Every day all around the world, engineers and testers push new code live with a hope and a prayer because they know it hasn’t been thoroughly tested. They know the customers will probably find issues, but that’s what hot fixes are for, right?
Does this sound familiar?
It’s not that you want to deliver an experience that will frustrate your customers, but you’ve only got so much time, and you’ve got to get the release out. We’ve all been there. Maybe,you feel like you are there all too often. And, it’s not unusual to wish you could have done a better job with testing.
Challenges of Finding and Fixing
You have tight timelines, granted, but are there other reasons why it’s so hard to catch issues before the release goes out? If you test manually, it is virtually impossible to cover everything. Your technology stack is complex; in general terms, it’s made up of four layers:
- Network architecture
- Infrastructure (Hardware and hardware setup, operating system and databases, etc.)
- Business logic (IVR application, interaction distribution rules, etc.)
Your environment is made up of these things, and your environment is unique. It’s impossible for vendors or solution providers to test their components in an environment that represents each of their customers'.
When you test, you probably go after the most common denominators. That is, you test with the hardware and software that you believe most of your customers use. The idea is that you may not catch everything, but you can try to catch a big portion of the errors your customers could experience. This isn’t perfect, but the alternative would be to deliver very little innovation at a very high cost!
The 80-20 Rule
If you are like most companies, you are testing only about 20% of your customer experience following a change. You may think that’s all you need to test since you only touched a portion of your environment. Or, if you are testing manually, this may be all that you have time to test before you have to go live. You know that something you didn’t test in the other 80% is almost guaranteed to come back around to bite you. It’s a rule.
Here’s how it bites you. Changes to one area often impact what you think is a wholly unrelated area. Every time you deploy code, you can potentially introduce errors throughout your environment.
What’s the Alternative?
You do have an option – automated testing. This could then improve your test coverage to 100%. And you could stop using your customers as your testers.
If you decide to transition to automated testing, here are three things to think about as you get started:
- Make sure your IVR documentation is up to date. You may not know what options have been deployed in your IVR. By using automation to crawl your IVR’s options, you can quickly develop design documentation. You probably don’t realize how simple this step can be and the importance of having this type of documentation for development projects.
Many executives also don’t realize how bad the customer experience is from their company’s IVR. See our previous blog post, Is Your CX Making Your Customers See Red? and this webinar by AVOKE, Your IVR: Silent but Deadly, for more information on CX and your IVR.
- Baseline your system. You may not have a baseline of your system that shows your current performance levels. Or, if you do have one, it may be outdated. A baseline is critical to show incremental improvements as you move forward. Being able to show improvement can be significant as you look for funding for your projects.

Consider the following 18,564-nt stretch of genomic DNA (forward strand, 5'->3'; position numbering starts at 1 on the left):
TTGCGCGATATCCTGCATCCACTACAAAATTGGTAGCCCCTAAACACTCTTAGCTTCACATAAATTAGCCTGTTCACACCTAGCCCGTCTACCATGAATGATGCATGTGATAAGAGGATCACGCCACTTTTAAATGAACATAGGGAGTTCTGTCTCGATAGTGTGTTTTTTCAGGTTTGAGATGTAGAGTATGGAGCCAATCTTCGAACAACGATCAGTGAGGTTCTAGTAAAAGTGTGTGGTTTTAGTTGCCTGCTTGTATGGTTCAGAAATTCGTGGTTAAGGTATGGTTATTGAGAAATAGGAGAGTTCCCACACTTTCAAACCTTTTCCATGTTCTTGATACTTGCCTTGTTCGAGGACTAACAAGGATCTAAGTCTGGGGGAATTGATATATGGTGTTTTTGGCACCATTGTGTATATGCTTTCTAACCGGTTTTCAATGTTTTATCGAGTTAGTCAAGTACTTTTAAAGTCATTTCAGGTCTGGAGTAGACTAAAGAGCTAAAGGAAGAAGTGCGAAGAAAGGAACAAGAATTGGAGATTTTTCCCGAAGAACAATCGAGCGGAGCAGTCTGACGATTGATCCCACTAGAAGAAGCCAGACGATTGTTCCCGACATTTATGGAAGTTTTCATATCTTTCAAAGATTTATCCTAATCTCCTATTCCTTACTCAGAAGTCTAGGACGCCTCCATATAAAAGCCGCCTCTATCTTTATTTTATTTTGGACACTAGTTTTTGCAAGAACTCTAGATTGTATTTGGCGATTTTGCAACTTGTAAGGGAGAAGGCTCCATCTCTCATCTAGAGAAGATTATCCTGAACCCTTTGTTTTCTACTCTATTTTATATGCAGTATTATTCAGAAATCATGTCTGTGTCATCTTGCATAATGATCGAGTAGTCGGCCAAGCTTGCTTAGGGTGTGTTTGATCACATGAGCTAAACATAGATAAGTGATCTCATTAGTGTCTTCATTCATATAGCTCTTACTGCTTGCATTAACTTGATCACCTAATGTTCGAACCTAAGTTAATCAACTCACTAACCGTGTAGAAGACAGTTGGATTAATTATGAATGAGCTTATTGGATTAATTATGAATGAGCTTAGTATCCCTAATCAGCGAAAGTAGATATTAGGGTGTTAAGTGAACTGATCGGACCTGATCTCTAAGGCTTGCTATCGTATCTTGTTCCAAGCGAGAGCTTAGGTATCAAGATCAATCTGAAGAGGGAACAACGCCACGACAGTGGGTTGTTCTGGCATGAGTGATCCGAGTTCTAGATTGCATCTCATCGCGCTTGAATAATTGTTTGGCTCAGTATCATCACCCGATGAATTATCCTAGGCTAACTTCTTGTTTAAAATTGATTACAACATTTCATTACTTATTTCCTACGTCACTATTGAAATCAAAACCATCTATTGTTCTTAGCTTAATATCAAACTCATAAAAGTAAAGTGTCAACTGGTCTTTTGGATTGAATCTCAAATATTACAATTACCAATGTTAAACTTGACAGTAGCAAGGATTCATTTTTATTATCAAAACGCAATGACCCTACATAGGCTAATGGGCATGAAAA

- Reuse as much as possible from project to project. As you move through projects, you can think about how to reuse and repurpose project artifacts. This includes building a test library over time. This is also a good way for you to stretch the investment you make in automated testing across several projects instead of treating each project as a one-off.
By following this advice, you can begin to build a development-centered DNA that puts you on the road to improving the customer experience you deliver and your processes overall.
Reaching Software Nirvana
Here’s a story that you might find inspiring if you decide to make the move to automated testing. Last year, I had a chance to talk to the guy who manages testing for a major US financial institution that has moved to a continuous code delivery model. They deploy new releases in their environment multiple times a day. When we were talking, he mentioned that their service levels weren’t five 9s (a stretch goal for any enterprise) but 100%. He explained that they have to be this high because some of their customers are in situations where they get access to communications only once a week. If an interaction fails, they don’t get another chance.
This led me to ask him about his average cost of testing per project. I was expecting a large number, but he went on to tell me that the industry benchmark is around 40%. He said that the more advanced organizations manage 30%, and I agree with this figure since that’s also my experience. In his organization, however, it’s 10%!! He says that’s the benefit of automated testing.
This is also what you might call software Nirvana. When a developer checks a new piece of code in as completed, the development team has built-in automation that recognizes the code needs to be executed, creates the environment to deploy the code, and then runs regression tests on the code without the need for human interference for end-to-end testing. This is the result of a test-centered DNA.
Find out more about Cyara Crawler!